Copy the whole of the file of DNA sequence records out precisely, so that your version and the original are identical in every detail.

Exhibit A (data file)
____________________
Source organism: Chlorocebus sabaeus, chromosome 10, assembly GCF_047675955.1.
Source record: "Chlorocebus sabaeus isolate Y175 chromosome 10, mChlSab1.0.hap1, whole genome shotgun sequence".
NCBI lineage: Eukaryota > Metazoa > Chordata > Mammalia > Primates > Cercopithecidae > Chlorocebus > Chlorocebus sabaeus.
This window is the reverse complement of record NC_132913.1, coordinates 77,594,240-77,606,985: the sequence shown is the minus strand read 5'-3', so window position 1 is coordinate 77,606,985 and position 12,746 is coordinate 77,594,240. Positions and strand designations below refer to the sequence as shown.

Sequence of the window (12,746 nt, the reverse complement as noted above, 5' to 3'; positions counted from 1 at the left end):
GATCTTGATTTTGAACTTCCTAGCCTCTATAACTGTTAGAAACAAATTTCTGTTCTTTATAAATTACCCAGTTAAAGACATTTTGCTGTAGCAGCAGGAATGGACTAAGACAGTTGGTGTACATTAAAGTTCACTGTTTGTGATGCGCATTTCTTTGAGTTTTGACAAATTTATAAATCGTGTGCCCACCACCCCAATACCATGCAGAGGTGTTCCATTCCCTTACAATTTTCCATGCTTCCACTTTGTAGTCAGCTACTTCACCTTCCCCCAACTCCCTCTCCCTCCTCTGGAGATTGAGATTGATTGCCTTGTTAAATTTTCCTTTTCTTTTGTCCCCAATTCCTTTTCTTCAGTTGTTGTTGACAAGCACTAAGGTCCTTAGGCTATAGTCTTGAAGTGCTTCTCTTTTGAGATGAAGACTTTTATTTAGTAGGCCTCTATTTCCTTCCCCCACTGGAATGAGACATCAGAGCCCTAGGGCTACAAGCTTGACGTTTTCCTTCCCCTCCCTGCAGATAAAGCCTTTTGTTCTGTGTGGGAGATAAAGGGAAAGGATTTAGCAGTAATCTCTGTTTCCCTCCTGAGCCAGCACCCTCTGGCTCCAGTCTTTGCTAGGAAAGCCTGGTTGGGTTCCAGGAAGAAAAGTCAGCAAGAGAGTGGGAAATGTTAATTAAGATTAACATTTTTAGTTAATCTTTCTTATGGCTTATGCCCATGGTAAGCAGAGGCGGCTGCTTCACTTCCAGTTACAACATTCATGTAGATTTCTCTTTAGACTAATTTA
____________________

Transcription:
Source organism: Chlorocebus sabaeus, chromosome 10, assembly GCF_047675955.1.
Source record: "Chlorocebus sabaeus isolate Y175 chromosome 10, mChlSab1.0.hap1, whole genome shotgun sequence".
NCBI lineage: Eukaryota > Metazoa > Chordata > Mammalia > Primates > Cercopithecidae > Chlorocebus > Chlorocebus sabaeus.
This window is the reverse complement of record NC_132913.1, coordinates 77,594,240-77,606,985: the sequence shown is the minus strand read 5'-3', so window position 1 is coordinate 77,606,985 and position 12,746 is coordinate 77,594,240. Positions and strand designations below refer to the sequence as shown.

Sequence of the window (12,746 nt, the reverse complement as noted above, 5' to 3'; positions counted from 1 at the left end):
GATCTTGATTTTGAACTTCCTAGCCTCTATAACTGTTAGAAACAAATTTCTGTTCTTTATAAATTACCCAGTTAAAGACATTTTGCTGTAGCAGCAGGAATGGACTAAGACAGTTGGTGTACATTAAAGTTCACTGTTTGTGATGCGCATTTCTTTGAGTTTTGACAAATTTATAAATCGTGTGCCCACCACCCCAATACCATGCAGAGGTGTTCCATTCCCTTACAATTTTCCATGCTTCCACTTTGTAGTCAGCTACTTCACCTTCCCCCAACTCCCTCTCCCTCCTCTGGAGATTGAGATTGATTGCCTTGTTAAATTTTCCTTTTCTTTTGTCCCCAATTCCTTTTCTTCAGTTGTTGTTGACAAGCACTAAGGTCCTTAGGCTATAGTCTTGAAGTGCTTCTCTTTTGAGATGAAGACTTTTATTTAGTAGGCCTCTATTTCCTTCCCCCACTGGAATGAGACATCAGAGCCCTAGGGCTACAAGCTTGACGTTTTCCTTCCCCTCCCTGCAGATAAAGCCTTTTGTTCTGTGTGGGAGATAAAGGGAAAGGATTTAGCAGTAATCTCTGTTTCCCTCCTGAGCCAGCACCCTCTGGCTCCAGTCTTTGCTAGGAAAGCCTGGTTGGGTTCCAGGAAGAAAAGTCAGCAAGAGAGTGGGAAATGTTAATTAAGATTAACATTTTTAGTTAATCTTTCTTATGGCTTATGCCCATGGTAAGCAGAGGCGGCTGCTTCACTTCCAGTTACAACATTCATGTAGATTTCTCTTTAGACTAATTTA